I wasn't particularly interested in JK Rowling's first post-Potter novel, The Casual Vacancy—I still haven't gotten around to reading it, despite being a giant Harry Potter fan. But when news broke that JK Rowling had written a detective novel, The Cuckoo's Calling, under a pen name, I bought the ebook immediately. I feel the tiniest bit guilty about this—like it outs me as an unadventurous sort of reader, willing to support an author so long as they continue to do just what I want them to do. And in Rowling's case, I want fun genre fiction, not so much dry-sounding literary fiction about tiny British towns.
The Cuckoo's Calling is a very good, character-driven detective novel, more "little grey cells" than CSI: London. Rowling's detective, Strike, is a battered, one-and-a half-legged veteran of the war in Afghanistan, a former military man who retired after his leg was blown off to open a detective agency. Hounded by creditors and short on clients, a temp agency mistakenly sends him a secretary he can't afford on the same day that he's visited by a client who wants him to prove that a high-profile suicide, in which a model was presumed to have jumped to her death, was actually a murder. Accompanied by his plucky new secretary, Robin, Strike takes on the case, which involves high fashion, drug-addict street kids, beautiful women with mysterious pasts, and plenty more.
The most surprising thing about The Cuckoo's Calling isn't the tightly organized plot (the Harry Potter books were full of mysteries) or the compelling character dynamics (ditto), but rather Rowling's sense of humor, which is adult and sly and intelligently deployed. Take, for example, a joke about a red-breasted robin that is not only funny on its own, but deftly reinforces the initial awkwardness between Strike and Robin, two attractive straight people working in close proximity. (Robin is engaged, and there's not much "will-they-or-won't-they" in their relationship. I hope it stays that way in any future sequels.) Strike has the "high, bulging forgehead, broad nose and thick brows of a young Beethoven who had taken to boxing"; "his thick curly hair, springy as carpet, had ensured that his many youthful nicknames had included 'Pubehead.'" Pubehead! JK Rowling said "pubehead"! (This is perhaps just the kind of commentary Rowling was trying to avoid by writing under a pseudonym.)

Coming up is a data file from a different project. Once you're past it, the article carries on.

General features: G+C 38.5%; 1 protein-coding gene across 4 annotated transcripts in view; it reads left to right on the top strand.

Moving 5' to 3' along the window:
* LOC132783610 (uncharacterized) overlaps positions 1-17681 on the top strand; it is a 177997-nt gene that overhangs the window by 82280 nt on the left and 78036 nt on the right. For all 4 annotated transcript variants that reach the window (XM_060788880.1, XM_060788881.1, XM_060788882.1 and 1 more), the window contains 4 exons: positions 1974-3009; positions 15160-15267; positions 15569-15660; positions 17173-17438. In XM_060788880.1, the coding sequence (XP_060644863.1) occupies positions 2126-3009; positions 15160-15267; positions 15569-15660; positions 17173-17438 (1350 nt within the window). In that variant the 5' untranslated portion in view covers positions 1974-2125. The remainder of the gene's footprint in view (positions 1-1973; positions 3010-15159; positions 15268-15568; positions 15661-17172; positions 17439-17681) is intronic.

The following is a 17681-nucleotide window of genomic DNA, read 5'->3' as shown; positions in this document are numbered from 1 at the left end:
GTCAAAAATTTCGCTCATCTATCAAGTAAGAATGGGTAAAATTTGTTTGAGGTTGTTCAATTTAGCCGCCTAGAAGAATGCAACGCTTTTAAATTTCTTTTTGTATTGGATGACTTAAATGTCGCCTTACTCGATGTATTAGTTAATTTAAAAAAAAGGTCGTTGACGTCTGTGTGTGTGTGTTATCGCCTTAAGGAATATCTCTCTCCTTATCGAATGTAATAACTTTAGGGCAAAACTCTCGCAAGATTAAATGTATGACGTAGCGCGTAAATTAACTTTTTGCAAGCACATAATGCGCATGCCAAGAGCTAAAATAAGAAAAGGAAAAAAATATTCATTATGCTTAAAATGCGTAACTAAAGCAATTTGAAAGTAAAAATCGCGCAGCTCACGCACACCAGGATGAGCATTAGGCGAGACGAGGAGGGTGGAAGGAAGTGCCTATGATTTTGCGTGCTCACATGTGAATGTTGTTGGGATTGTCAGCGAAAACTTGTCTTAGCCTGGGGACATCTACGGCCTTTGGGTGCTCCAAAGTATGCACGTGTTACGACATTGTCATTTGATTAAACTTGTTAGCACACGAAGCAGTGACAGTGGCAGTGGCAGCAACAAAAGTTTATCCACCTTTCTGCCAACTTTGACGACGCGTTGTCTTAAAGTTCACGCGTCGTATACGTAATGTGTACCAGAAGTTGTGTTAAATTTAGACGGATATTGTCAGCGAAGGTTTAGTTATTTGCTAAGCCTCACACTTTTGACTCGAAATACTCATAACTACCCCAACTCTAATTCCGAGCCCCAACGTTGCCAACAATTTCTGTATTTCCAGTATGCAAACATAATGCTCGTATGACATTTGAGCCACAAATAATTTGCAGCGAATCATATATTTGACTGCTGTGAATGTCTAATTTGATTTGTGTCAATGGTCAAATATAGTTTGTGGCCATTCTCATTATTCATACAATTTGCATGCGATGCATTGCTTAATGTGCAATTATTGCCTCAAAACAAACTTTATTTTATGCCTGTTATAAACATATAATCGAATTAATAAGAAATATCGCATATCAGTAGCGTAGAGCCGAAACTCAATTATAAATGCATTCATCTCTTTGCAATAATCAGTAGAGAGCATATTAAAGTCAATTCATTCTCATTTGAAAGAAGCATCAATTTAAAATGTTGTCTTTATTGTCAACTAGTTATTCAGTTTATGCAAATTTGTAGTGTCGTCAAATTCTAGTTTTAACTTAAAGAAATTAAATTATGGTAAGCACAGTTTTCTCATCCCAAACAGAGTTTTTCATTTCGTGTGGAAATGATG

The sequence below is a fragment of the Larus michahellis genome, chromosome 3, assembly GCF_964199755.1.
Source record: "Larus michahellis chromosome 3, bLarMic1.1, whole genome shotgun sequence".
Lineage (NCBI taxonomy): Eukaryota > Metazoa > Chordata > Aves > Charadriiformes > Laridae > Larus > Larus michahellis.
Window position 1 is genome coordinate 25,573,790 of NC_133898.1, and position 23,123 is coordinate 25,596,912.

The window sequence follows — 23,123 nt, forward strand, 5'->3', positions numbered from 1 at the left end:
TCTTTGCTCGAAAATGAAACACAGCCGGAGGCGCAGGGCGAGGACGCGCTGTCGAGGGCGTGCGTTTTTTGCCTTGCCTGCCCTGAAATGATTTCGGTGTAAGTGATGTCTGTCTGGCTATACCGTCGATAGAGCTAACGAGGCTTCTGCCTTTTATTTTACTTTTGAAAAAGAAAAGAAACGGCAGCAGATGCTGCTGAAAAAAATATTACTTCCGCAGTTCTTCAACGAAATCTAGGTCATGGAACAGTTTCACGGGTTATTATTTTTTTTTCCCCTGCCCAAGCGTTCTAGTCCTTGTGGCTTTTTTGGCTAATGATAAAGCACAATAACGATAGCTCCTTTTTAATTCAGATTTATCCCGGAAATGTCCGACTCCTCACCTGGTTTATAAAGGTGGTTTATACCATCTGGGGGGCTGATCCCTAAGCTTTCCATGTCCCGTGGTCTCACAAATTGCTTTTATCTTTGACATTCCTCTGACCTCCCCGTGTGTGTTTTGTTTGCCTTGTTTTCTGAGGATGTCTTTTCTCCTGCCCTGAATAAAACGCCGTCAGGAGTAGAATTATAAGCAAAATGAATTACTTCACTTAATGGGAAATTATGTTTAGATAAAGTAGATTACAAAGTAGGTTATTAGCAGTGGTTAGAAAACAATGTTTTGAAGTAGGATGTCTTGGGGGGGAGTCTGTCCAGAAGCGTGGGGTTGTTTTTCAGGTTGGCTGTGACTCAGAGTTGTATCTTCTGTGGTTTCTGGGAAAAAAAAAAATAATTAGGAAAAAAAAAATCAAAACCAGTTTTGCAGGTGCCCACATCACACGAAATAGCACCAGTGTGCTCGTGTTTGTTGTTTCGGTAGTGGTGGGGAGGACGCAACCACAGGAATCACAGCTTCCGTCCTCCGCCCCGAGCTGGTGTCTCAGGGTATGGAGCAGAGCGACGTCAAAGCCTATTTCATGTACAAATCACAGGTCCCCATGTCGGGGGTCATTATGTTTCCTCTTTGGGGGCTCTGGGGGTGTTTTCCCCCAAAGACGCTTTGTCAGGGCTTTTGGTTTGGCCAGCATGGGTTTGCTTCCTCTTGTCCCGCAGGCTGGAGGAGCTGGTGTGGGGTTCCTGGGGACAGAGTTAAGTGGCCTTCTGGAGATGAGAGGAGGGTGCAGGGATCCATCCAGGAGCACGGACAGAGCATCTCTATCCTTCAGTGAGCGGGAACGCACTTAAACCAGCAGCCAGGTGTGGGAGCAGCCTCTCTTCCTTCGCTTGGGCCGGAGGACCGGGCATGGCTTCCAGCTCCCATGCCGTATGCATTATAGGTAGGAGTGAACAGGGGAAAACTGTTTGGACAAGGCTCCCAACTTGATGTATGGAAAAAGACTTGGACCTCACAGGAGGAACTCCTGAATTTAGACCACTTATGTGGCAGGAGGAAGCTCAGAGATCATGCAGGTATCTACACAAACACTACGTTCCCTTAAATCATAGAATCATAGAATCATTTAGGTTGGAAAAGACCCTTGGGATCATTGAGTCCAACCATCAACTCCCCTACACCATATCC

While most of the book focuses on Strike, a classically cranky-yet-brilliant private investigator, a few chapters are dedicated to Robin, the temp who's always secretly dreamed of being a detective. Robin's a great character, and Rowling is interestingly sensitive to the plight of a pretty girl for whom male attention, welcome and unwelcome, is constant: "Robin was laughing in the slightly grudging manner of a woman who is entertained, but who wishes, nevertheless, to make it clear that the goal is well defended."
The Cuckoo's Calling proves what Harry Potter fans have argued all along: That Rowling's a great, fun writer whose novels shouldn't be dismissed simply because of the genre she's writing in. Powell's currently has the title on backorder, if you're patient, or Amazon's got it in a few formats.